The entire bed is covered with non-woven fabric the first month. In particular, the peas should be kept covered until they are approx. 5 cm tall - otherwise you will discover early in the morning that the pigeons have had a delicious meal.

• In early July, the bulbs are either eaten or harvested and the peas are done. Now plant 3 rows of corn in their place. Corn is simply the crop that can not be bought fresh enough - they must be harvested at the same time as you put the boiling water over! The maize is sown in mid-June (here root trainers are perfect for the purpose) and planted at a distance of 20–50 cm in the rows depending on the variety. It produces corn in late September / early October.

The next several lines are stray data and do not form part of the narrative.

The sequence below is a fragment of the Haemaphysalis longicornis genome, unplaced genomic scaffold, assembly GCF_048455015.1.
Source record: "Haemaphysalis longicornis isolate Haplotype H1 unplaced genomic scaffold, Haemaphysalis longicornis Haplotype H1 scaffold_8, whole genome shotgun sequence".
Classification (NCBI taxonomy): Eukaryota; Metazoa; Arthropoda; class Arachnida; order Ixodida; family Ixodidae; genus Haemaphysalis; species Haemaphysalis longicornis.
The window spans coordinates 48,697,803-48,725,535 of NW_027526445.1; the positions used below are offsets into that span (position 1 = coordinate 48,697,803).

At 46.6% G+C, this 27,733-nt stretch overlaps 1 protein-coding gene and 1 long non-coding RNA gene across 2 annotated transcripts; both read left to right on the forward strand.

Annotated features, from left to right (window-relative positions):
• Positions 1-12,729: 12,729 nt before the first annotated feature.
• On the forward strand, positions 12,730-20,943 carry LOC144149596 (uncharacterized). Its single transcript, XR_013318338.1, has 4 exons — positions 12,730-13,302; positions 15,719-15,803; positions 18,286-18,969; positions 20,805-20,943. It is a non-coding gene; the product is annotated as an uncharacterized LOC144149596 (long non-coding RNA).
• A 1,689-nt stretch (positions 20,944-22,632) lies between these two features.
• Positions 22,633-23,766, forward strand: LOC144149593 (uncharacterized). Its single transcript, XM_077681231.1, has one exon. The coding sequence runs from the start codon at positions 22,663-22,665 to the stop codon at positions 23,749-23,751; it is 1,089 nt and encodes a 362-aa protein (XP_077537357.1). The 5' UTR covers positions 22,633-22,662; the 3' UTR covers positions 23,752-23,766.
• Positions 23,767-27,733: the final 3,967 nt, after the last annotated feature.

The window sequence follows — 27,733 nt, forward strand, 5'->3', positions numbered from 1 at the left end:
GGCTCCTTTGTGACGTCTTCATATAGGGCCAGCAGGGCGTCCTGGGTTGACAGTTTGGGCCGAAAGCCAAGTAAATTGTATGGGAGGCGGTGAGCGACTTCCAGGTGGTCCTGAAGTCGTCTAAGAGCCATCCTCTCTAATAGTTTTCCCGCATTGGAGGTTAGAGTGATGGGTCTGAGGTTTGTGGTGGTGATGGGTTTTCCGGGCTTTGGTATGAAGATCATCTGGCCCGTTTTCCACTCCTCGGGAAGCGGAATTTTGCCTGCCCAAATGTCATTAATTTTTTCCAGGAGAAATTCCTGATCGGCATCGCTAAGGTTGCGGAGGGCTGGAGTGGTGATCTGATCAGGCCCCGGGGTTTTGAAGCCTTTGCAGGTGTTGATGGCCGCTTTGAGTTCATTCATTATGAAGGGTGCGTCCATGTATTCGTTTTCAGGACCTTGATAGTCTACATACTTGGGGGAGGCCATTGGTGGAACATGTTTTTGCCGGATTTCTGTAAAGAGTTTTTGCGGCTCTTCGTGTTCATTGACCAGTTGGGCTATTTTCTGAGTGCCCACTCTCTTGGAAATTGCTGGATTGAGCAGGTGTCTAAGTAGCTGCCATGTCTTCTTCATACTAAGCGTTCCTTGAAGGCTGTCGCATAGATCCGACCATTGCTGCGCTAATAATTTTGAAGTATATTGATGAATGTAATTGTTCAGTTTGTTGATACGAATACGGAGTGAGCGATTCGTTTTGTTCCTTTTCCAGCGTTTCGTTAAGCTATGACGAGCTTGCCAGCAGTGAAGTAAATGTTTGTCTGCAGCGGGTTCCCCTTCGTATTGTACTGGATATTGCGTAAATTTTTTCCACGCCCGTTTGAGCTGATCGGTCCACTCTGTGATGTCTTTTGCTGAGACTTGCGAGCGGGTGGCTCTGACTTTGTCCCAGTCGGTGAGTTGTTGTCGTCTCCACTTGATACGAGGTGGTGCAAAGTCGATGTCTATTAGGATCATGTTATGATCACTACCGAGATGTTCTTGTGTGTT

Between the corn are still beets and parsnips. The parsnips take care of themselves while some of the beets are eaten. In mid-July, a spinach variety sprouts for autumn cultivation, and during August, the small spinach plants are planted where there is room between the beets. You can then sow another box of spinach in mid-August and keep planting in September, also close to the corn. They will soon be cut down anyway - and then there is fresh spinach in September-October. When the corn is finished in October, cover the bed with plastic or non-woven fabric. Then you can harvest spinach for a longer period.

The plan of this bed is determined by the longitudinal direction of the bed going north-south. If it is facing east-west, the peas should be sown in 6 double pulls across the bed. Parsnips and beets were sown between the double pulls. However, it does not allow for early beets - they can survive in the shade from the peas until the light breaks out when the peas are removed - but it goes a bit slower!

Bed 3

Carrot - lettuce - bulbs

No matter how big a kitchen garden you have, it is a gift to be able to pick fresh salad for a large part of the year. Therefore, a significant portion of this bed is devoted to the purpose.